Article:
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Soccer is a sport filled with complicated movement patterns. Contorting your body in all different ways is the norm for these athletes. But what happens if that contorted body wasn’t in a good enough position to move that way? What if I told you the majority of our athletes aren’t in an optimal position to play soccer? What if I told you it was because of your liver?

The human body is going to the right. The way we are set up, naturally pulls us to the right. On a basic level, our diaphragm (the primary breathing muscle) sits on top of a liver on the right but not on the left, allowing us to breathe easier on the right as opposed to the left. The diaphragm’s attachment to the ribs is stronger on the right than it is to the left. And that’s just scratching the surface. Because of all this, we are naturally dominant on the right side (regardless of handedness).

Well how does this effect soccer players? Let’s find out!


Hamstring strains are a very common injury in all sports, but soccer in particular. Let’s look at how your positioning is making it harder to maintain hamstring health. Because of the right side dominance in respiration, our body becomes determined to bring air in on the left side. For a point of reference, ribs up equals inhalation and ribs down equals exhalation. If we need inhalation on the left, up goes our left ribs as our right ribs stay down. This explains why when you lay in bed and look down at your chest, your ribs are elevated and your left ribs are higher. This is a state of inhalation. With this, our spine has to go with our ribs to allow for this new position bringing our low back forward. Working our way further down the chain, the left pelvis is going to tip forward. If our hamstring is connected in the back of the pelvis, this is going to make the hamstring longer.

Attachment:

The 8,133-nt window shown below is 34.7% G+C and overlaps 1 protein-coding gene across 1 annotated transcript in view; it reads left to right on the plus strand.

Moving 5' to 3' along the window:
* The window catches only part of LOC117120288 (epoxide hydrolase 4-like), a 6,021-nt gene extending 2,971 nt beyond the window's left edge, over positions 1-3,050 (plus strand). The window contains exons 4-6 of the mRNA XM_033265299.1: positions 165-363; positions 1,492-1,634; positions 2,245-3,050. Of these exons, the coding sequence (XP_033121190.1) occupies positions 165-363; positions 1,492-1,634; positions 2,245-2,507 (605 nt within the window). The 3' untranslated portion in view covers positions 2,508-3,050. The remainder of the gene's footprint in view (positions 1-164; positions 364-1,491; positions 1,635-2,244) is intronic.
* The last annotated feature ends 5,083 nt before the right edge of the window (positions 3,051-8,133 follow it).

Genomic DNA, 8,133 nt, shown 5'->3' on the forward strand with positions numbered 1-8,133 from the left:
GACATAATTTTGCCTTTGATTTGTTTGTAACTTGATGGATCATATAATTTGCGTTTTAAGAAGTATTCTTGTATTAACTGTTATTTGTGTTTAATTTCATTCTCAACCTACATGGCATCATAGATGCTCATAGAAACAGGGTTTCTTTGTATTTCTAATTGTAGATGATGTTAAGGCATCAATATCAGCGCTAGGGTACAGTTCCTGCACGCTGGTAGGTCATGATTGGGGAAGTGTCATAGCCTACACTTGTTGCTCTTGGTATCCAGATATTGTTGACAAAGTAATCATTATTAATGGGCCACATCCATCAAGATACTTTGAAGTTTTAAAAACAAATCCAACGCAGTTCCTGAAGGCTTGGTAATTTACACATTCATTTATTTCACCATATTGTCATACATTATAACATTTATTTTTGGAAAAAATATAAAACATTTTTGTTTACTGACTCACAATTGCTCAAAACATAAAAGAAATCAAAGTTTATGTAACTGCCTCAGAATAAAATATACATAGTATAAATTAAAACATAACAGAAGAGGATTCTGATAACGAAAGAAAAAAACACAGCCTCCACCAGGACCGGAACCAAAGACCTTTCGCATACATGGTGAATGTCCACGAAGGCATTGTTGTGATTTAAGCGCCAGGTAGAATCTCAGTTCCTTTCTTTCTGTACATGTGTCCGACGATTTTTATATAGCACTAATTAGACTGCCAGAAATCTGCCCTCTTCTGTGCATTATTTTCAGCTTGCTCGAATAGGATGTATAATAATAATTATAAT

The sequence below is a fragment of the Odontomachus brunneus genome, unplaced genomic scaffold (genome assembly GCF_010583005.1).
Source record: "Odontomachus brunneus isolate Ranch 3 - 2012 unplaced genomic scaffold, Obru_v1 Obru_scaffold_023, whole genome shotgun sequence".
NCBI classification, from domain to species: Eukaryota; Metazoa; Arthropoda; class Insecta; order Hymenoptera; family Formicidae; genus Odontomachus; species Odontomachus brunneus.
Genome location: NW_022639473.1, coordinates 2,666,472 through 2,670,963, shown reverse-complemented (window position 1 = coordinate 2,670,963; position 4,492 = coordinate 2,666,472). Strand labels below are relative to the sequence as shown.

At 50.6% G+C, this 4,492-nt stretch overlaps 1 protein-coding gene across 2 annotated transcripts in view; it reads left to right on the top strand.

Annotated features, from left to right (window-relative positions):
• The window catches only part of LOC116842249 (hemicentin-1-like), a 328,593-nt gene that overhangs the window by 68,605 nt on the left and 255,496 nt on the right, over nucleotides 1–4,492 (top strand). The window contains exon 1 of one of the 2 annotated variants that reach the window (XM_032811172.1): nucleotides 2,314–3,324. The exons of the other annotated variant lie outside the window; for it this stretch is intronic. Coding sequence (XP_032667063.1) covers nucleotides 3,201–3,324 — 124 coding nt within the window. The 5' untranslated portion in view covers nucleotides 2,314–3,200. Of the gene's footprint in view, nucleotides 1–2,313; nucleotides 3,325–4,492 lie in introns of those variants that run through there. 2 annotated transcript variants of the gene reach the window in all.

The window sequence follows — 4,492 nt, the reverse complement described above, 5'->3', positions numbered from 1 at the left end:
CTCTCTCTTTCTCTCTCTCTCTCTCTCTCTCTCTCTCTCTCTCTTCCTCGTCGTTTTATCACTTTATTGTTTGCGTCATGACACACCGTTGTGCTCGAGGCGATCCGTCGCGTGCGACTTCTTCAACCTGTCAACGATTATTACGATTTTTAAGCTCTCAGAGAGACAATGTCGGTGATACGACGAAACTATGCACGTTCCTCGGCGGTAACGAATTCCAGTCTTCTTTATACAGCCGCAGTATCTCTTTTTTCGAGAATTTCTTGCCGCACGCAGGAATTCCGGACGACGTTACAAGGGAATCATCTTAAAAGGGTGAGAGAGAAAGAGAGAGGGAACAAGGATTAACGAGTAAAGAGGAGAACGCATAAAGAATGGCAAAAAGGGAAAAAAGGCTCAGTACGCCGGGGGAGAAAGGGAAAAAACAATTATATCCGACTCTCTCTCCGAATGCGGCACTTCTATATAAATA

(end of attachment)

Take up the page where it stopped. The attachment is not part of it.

Take a moment and let all that sink in.

We now have a left hamstring that is out of proper position. It is long. So if we go into this position that Messi is in in the photo. We are going to make it even longer. This is trouble for your hamstring. We are trying to elongate and already long hamstring. This is where injuries occur.

This is why stretching your hamstrings isn’t the proper correction. That means you are stretching an already stretched hamstring, feeding the dysfunctional pattern that you are in. Rather, strengthening your left hamstring will help pull the pelvis back into position thus giving the hamstring the desired slack that you were craving.


What do we know already? In a nutshell, we are dominant on the right side. We are dominant in right stance. If you stand like David over here, than you are in this pattern, you are dominant in right stance.

In soccer, scratch that, in the world, most people are righty, so most people in soccer are going to kick with their dominant right leg. Again, this pattern has nothing to do with your handedness. Lefties don’t have a liver on the other side of their body. So what happens if we go into left stance to kick a soccer ball? Can we possibly maximize the output of our kick if we have a lousy left stance? Nope! We need to find a way to be good at both left and right stance.

Without getting into too much detail, this is done with general left side awareness and training focus. We know we need to strengthen the left hamstring, well let’s also throw your left abs into the mix. We have a flared left set of ribs, a state of inhalation, so if we attack our left abs, we will help anchor those ribs back into a state of exhalation, thus flipping the pattern and forcing air to be inhaled into the right side which was previously locked into a state of exhalation. As we dig deeper and deeper into this postural science, we find more and more muscles that we can strengthen to keep us aligned optimally.


As I just mentioned, general left side awareness is key in reversing the pattern. This is because over time, everyone begins to lose general awareness of their left side because their right side just does everything. So there are a ton of things that on your left side that you can simply focus on in order to bring your body back to the left.